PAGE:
What is an ice jam and are they dangerous?
Ice jams are most likely to occur during the early-spring months with the first winter thaws
It might sound like something your grandma once made in her kitchen following a bountiful berry harvest, but ice jams are not tasteful for anyone living close to rivers and streams.
A stream current will carry pieces of floating ice and form ice jams as they build up if obstructed along with water flow.
They happen when drastic swings in temperature cause alternate freezing and melting of water surfaces. Freeze-up jams are most likely to occur in early winter, and break-up jams happen in the early spring.
The National Weather Service said freeze-up jams typically result in minimal – if any – flooding. Break-up jams usually cause the most damage and flooding, and they can cause significant property damage. In fact, break-up jams have been known to push entire houses off their foundations and rip wooden decks from other homes.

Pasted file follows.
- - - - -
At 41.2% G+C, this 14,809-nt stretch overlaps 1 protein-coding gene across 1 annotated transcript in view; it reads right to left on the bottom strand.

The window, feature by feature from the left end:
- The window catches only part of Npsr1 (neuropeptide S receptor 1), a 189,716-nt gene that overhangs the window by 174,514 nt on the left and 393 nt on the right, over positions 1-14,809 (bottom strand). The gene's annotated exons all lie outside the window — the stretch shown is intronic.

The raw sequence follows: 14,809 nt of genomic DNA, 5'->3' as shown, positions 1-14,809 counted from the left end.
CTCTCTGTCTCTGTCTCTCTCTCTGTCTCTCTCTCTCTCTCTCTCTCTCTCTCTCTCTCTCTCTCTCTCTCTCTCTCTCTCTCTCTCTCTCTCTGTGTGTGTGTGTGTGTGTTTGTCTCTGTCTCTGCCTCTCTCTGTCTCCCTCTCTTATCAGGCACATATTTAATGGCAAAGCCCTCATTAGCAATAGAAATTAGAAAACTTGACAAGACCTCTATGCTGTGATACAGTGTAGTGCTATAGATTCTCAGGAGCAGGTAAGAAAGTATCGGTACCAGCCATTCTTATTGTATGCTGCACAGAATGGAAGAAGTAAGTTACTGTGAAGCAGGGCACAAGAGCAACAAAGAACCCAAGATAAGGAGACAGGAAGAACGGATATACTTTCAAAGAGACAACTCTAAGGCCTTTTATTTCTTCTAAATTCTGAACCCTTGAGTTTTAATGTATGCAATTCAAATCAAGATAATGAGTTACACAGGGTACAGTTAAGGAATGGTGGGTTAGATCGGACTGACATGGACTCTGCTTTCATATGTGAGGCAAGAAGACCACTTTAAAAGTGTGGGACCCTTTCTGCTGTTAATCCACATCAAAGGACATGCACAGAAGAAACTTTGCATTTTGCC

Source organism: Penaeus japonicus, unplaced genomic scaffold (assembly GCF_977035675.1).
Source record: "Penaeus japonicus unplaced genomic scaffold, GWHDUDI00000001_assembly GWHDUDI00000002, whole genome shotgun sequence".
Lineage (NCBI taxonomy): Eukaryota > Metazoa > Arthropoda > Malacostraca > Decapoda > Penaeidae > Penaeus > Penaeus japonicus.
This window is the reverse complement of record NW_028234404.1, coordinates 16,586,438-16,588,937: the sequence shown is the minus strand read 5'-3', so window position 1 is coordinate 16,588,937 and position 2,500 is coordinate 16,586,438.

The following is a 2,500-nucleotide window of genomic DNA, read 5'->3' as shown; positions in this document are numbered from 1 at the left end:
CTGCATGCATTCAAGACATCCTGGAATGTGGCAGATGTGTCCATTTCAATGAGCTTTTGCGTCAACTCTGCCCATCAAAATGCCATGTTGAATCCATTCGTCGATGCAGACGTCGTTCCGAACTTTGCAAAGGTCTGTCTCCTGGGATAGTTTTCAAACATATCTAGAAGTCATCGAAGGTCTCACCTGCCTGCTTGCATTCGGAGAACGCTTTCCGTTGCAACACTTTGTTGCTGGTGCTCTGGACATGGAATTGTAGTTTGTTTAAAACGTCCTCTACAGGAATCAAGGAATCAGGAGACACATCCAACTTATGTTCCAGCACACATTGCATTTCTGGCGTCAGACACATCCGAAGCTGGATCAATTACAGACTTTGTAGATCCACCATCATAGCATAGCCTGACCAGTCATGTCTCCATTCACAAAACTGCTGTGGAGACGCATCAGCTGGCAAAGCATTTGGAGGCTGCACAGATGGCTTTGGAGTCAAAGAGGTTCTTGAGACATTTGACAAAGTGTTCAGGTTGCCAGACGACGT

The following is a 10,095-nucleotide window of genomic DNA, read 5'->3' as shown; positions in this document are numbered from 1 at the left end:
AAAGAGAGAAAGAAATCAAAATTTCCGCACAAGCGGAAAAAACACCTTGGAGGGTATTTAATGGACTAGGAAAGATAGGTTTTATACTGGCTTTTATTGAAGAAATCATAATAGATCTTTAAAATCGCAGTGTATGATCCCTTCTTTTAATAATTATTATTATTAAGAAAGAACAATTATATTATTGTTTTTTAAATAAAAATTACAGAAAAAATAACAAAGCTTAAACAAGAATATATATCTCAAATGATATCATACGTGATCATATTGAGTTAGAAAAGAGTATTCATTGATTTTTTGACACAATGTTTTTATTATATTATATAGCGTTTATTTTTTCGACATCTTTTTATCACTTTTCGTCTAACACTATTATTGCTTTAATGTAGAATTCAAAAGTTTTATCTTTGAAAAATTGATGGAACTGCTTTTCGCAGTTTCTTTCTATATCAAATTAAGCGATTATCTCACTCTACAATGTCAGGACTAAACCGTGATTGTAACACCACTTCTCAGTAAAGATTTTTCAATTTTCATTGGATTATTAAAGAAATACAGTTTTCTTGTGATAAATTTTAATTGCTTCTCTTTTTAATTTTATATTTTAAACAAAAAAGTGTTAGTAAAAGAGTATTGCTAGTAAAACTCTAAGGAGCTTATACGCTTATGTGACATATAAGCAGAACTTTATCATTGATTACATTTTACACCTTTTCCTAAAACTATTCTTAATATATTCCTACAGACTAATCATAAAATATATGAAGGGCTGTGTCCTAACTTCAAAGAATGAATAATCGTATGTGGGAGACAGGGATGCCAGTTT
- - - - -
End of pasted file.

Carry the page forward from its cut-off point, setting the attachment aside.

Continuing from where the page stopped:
Ice jams can develop near river bends, mouths of tributaries, points where the river slope decreases, downstream of dams and upstream of bridges or obstructions, the NWS said. Any water held back can cause flooding or flash flooding upstream. If there's any sudden break in the jam, flooding is possible downstream.
It takes on average three to five consecutive days with high temperatures in the 40s to typically create enough melting to cause ice breakup on streams, the NWS said.
There were 61 ice jams reported across the United States last year, according to the U.S. Army Corps of Engineers Cold Regions Research and Engineering Laboratory. Since 1778, there have been nearly 26,000 ice jams total in the U.S. alone.
Montana takes the top spot for the most ice jams of all time, with 4,514 events. On Jan. 3, 2022, its most recent jam happened when minor flooding occurred on agricultural land next to the Gallatin River near Logan, Montana.
According to the Northeast States Emergency Consortium, while ice jams on small rivers can cause severe flooding in a community, the damages are often too small to justify conventional flood-control measures such as dams and levees.
However, tension weirs and sloped-block ice controls are two low-cost structures to mediate ice jams on small rivers and are designed to minimize environmental impact.